How to avoid shady movers
And more of the week's best financial advice
Here are three of the week's top pieces of financial advice, gathered from around the web:
Vetting your moversThere are a lot of shady movers out there, so "take the time to find a moving company you can trust," said Ilyce Glink and Samuel Tamkin at The Washington Post. The first step is to figure out whether you're dealing with a broker or an actual moving company. The latter will be able to provide you with an estimate and a contract. Insist on a written, binding quote, which will include a cost estimate with the phrase "not to exceed," followed by the amount. "You want to understand exactly how much is due up front and how much upon the delivery." You should also ask the company to detail any additional fees, like those for moving valuable objects. Finally, "if the moving company you call says it only accepts cash, hang up."
Adjusting to a new cash flowRetiring often means a change in your cash flow, but making the jump to a monthly income from Social Security or pension payments "shouldn't be too difficult for many seniors," said Maryalene LaPonsie at U.S. News. It does, however, require a careful look at your budget. Ideally, you should start planning for the transition before you retire, paring down fixed expenses. It's also smart to set aside a financial cushion that will cover at least two to three weeks' worth of expenses, to give yourself some wiggle room while adjusting. Rearranging bill payments to line up with monthly checks can also make budgeting "significantly easier." Retirees who liked getting paid biweekly while working can "replicate the experience" by having their retirement checks deposited into a savings account, then setting up automatic transfers to their checking.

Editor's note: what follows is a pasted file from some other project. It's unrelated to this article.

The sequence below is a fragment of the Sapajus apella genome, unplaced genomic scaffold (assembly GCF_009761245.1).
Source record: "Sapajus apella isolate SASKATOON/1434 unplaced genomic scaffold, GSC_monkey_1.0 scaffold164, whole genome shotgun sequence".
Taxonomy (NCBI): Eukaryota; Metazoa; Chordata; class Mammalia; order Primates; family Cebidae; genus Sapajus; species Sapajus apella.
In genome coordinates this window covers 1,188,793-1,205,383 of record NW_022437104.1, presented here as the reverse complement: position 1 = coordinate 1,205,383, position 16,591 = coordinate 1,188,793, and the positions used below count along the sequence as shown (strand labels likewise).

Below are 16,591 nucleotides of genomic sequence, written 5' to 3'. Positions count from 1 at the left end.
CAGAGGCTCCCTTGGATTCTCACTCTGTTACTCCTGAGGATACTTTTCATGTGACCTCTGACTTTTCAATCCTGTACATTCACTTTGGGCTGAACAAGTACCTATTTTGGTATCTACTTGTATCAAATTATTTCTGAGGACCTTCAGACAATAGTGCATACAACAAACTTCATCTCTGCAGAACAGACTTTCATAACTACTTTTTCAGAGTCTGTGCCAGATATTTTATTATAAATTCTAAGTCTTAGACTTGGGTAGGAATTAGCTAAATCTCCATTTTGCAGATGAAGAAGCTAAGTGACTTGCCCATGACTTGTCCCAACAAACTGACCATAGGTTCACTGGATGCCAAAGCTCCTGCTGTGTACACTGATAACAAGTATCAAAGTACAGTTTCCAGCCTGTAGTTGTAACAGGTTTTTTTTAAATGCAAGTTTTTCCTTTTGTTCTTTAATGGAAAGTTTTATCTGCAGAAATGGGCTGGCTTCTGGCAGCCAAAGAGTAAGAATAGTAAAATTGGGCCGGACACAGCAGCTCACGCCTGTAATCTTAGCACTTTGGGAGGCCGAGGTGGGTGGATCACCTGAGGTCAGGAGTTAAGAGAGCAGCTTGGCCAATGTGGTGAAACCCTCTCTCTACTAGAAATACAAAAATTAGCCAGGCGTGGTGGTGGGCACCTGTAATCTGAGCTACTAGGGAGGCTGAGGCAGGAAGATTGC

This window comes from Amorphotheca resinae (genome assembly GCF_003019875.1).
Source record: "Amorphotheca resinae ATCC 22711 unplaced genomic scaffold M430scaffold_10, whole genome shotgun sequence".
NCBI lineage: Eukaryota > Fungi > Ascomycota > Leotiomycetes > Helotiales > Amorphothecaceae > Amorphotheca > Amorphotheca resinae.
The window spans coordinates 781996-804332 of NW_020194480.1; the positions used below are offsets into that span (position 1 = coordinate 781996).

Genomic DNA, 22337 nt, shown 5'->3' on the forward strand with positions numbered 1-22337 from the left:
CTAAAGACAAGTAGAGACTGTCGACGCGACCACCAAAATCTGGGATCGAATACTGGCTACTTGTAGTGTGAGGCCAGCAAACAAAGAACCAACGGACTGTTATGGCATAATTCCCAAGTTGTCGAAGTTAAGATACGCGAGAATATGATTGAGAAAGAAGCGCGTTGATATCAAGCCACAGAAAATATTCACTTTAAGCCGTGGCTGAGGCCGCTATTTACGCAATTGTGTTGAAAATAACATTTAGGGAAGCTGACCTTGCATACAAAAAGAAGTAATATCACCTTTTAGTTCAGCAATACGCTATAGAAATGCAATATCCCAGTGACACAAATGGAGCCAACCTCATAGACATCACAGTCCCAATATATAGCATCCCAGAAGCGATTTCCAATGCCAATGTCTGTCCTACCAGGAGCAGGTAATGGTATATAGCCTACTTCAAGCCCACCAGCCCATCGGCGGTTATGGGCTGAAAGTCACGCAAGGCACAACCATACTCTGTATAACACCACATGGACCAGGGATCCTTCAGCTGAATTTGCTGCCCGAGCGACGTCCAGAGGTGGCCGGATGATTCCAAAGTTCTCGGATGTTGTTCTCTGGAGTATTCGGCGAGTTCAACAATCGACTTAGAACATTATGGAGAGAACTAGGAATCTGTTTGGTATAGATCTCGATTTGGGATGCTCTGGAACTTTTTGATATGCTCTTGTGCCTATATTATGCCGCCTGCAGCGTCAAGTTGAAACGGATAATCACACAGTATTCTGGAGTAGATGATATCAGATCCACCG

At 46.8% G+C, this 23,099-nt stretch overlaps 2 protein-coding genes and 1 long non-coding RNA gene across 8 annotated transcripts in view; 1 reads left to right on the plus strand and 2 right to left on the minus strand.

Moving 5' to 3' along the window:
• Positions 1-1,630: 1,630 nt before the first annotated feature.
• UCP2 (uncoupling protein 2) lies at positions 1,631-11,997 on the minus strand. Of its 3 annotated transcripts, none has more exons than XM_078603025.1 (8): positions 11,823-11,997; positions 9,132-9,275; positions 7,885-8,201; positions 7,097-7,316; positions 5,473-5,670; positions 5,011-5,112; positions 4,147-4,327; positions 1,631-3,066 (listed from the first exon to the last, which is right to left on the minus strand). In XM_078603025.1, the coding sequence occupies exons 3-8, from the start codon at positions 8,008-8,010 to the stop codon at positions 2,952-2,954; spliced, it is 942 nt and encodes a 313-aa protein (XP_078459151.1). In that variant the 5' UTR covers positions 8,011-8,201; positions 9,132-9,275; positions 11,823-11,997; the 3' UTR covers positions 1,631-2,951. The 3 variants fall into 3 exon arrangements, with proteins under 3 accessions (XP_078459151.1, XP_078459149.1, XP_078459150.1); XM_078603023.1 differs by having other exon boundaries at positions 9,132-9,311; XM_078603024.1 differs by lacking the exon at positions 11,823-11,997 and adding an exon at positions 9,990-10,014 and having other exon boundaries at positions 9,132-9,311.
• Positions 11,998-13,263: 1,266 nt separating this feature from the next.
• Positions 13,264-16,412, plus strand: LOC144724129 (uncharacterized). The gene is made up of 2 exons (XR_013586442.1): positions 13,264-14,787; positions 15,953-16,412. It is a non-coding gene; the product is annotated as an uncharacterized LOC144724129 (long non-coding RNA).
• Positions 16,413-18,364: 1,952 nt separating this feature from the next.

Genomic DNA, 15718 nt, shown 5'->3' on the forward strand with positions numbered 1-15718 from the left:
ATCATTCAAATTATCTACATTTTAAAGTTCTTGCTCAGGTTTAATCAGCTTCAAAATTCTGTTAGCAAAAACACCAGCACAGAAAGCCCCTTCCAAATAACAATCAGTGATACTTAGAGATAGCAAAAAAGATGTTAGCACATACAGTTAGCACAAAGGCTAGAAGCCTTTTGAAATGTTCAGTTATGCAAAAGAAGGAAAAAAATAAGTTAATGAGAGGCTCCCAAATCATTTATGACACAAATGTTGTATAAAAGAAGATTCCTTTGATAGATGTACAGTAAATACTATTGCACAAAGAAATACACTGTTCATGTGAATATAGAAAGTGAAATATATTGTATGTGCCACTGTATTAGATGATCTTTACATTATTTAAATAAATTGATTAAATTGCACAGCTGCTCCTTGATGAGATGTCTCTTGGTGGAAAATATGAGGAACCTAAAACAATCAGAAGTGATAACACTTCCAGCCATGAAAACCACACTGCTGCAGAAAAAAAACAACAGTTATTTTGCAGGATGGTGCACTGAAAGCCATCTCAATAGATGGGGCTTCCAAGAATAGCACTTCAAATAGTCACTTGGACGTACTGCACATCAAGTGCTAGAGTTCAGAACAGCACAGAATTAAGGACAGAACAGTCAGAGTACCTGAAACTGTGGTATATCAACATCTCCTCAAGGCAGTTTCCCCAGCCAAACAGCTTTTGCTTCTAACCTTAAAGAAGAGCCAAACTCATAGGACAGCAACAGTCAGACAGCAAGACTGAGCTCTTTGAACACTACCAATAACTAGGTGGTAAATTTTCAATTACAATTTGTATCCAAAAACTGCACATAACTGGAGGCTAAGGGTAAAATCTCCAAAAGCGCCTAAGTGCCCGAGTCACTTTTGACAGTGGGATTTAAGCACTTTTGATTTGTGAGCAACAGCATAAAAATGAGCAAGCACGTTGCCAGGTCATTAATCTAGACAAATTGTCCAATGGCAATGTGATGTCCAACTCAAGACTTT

An ally against elder abuse"With the right planning, financial professionals can be another line of defense against elder fraud," said Kelli Grant at CNBC. Older Americans lose some $36.5 billion each year to various abuse schemes, often involving third parties or family members trying to access seniors' accounts. "A financial pro may be the first to spot the problem." When looking for an adviser, ask what protocols are in place to deal with suspected elder abuse, "and what training, if any, they have received to recognize the warning signs." Most firms should have an employee responsible for reporting concerns about fraud or exploitation to outside authorities. Seniors should also put their adviser in touch with a trusted contact, so they can reach out about any concerns.